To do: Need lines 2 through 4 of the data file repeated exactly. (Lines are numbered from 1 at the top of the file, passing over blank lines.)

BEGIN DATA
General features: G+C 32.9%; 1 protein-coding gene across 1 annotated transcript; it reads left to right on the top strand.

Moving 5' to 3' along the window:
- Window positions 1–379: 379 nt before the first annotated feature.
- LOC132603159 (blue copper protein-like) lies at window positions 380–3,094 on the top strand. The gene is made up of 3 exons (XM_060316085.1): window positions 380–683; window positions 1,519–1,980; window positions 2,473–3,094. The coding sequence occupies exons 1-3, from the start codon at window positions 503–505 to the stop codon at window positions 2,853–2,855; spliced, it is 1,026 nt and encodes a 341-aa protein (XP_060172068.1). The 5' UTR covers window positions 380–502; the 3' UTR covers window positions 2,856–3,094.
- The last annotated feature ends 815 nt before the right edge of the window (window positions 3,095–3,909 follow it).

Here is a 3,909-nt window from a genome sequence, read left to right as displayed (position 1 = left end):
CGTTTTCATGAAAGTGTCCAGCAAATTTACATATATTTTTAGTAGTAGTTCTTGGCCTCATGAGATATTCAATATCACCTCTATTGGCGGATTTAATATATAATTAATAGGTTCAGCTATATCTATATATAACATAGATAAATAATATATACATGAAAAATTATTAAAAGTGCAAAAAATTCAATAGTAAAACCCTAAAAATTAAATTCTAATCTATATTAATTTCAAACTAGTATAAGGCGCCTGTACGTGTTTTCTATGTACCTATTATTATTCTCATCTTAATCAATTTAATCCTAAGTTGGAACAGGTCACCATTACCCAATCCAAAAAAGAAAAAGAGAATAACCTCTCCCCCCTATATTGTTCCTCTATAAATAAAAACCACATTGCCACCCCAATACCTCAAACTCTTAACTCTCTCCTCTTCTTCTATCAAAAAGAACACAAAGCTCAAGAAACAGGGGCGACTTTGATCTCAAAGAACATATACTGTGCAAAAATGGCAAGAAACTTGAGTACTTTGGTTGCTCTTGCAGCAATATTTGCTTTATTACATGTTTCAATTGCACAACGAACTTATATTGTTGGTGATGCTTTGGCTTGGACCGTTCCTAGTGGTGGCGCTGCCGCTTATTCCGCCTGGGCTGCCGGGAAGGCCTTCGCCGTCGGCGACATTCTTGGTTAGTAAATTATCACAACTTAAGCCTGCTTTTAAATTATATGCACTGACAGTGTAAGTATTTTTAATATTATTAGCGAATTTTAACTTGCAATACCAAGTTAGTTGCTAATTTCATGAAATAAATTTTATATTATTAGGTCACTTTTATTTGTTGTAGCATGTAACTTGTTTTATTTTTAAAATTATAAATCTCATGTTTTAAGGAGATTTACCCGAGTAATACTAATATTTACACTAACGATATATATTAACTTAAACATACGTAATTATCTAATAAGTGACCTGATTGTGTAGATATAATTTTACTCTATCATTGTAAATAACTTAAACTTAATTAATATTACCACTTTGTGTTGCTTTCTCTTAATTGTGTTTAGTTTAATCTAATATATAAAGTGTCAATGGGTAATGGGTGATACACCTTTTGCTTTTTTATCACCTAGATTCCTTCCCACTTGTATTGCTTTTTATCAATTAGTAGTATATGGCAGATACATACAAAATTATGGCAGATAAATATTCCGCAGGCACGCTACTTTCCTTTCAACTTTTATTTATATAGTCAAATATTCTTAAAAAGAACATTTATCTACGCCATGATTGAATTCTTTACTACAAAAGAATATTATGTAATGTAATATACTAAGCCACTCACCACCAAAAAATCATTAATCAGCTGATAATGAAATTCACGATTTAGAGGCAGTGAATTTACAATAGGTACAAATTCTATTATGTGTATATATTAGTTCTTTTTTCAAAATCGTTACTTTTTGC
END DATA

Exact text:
Moving 5' to 3' along the window:
- Window positions 1–379: 379 nt before the first annotated feature.
- LOC132603159 (blue copper protein-like) lies at window positions 380–3,094 on the top strand. The gene is made up of 3 exons (XM_060316085.1): window positions 380–683; window positions 1,519–1,980; window positions 2,473–3,094. The coding sequence occupies exons 1-3, from the start codon at window positions 503–505 to the stop codon at window positions 2,853–2,855; spliced, it is 1,026 nt and encodes a 341-aa protein (XP_060172068.1). The 5' UTR covers window positions 380–502; the 3' UTR covers window positions 2,856–3,094.